Unmanned is the work of game designers Molleindustria (creators of Every Day the Same Dream and other games tackling issues from the fast food industry to where you get the rare minerals for your smartphone), writer Jim Munroe and musician Jesse Stiles. It won the Games for Change “best gameplay” award for 2012, and also took home the Grand Jury award at the 2012 IndieCade conference.
I can now say that the game deserves all the honors it has received. It is remarkable for its novel gameplay ideas, unique split screen presentation, and the quiet way it goes about treating its subject - the life of a drone operator in the present-day Central Intelligence Agency. It is a nuanced portrayal of a complicated subject, but it is done with style, heart, and a good dose of humor. Unmanned is an outstanding work that should be part of every gamer’s vocabulary.
The game begins with a dream sequence (pictured above). On the left side of the screen, you see the protagonist sleeping, and on the right side, you are controlling his dream, as he desperately tries to escape angry Arabs who accost him. If he gets hit in the dream, you can see it register on his face. This is a great introduction to the way the split screen presentation works. At many points in the game, one side will be displaying your dialog choices while the other contains a minigame or shows the results of your choices. And often you will have to rapidly switch back and forth while maintaining your attention on both.
You play as an operator of Unmanned Aerial Vehicles (UAVs), commonly called “drones,” that the U.S. military and CIA have been using extensively in recent years to destroy suspected terrorist targets without putting boots on the ground. This practice is controversial because, while it undoubtedly saves U.S. lives, it is the cause of many more civilian deaths and friendly fire incidents, and has become a flashpoint for anti-American anger around the world. The writing in this game could easily have leaned toward heavy-handed preaching, but Munroe instead focused on the personal story of the protagonist, letting the audience come to their own conclusions about the global consequences and human costs of UAVs. The writing is incredibly authentic and mature, something gamers are currently starved for in the industry.
The game consists largely of branching dialog trees and minigames. Both are done extremely well, and they integrate seamlessly with each other so that neither feels arbitrary or superfluous. The minigames feel like a more polished, more cohesive version of Dys4ia. You go from mundane tasks like shaving and smoking to targeting and killing suspected terrorists, and there are even minigames where you have to play a little gallery shooter version of AAA military FPS games. Some of these are more fun and interesting than others, but they fulfill the crucial role of giving you a closer, more physical connection to your character.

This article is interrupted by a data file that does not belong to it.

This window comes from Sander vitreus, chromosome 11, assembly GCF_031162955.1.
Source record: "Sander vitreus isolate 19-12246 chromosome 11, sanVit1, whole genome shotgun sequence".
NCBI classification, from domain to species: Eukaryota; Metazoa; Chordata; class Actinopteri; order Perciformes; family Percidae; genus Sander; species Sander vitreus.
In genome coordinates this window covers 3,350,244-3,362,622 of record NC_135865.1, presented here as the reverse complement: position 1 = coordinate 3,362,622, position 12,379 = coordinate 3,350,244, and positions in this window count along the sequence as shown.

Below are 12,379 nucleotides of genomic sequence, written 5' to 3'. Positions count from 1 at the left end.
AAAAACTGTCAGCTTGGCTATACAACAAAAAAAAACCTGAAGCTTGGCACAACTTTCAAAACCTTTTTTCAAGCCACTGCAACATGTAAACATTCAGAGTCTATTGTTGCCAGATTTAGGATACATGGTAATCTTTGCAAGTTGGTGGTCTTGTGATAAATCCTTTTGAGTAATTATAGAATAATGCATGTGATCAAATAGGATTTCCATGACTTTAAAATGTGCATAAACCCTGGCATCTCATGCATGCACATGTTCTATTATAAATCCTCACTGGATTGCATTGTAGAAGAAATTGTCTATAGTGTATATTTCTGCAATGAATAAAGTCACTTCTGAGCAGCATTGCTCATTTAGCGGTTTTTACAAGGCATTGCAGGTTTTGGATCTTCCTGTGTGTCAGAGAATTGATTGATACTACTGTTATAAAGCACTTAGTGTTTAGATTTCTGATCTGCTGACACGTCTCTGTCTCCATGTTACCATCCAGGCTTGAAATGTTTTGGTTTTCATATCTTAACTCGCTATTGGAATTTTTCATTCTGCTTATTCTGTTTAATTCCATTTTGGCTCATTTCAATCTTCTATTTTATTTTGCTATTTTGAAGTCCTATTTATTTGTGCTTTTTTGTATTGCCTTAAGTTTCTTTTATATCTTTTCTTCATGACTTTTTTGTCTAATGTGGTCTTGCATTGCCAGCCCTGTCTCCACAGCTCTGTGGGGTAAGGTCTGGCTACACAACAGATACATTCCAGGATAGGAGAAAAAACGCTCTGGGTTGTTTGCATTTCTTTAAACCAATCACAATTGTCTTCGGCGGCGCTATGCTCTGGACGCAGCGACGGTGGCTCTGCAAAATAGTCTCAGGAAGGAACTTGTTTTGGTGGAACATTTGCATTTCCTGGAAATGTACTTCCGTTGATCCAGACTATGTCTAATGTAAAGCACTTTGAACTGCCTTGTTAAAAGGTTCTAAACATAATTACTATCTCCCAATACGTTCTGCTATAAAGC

The dialog trees are well done and pretty extensive. I’ve played through the game three or four times now, and still haven’t seen it all. Sometimes the story moves linearly, but most often you are given two or three different dialog options for how to continue. The options are not your standard good/evil binary, but rather occupy a much more grey space. This gives players the chance to play their own version of the protagonist. They can play the stereotypical, jingoistic military meathead who hates women and loves killing foreigners. Or they can play a devoted husband and father just trying to do the right thing and get through another work day. Or they can play a conflicted man, troubled by his actions and emotionally distanced from his family. There are many ways to experience the story, and it’s highly recommended you try a few out.
However you choose to play it, you definitely should. It’s absolutely free, will only take 5-10 minutes for each playthrough, and happens to be one of the better free games to come along in a while. You can play the game in your browser (or download for PC or Mac) at this link.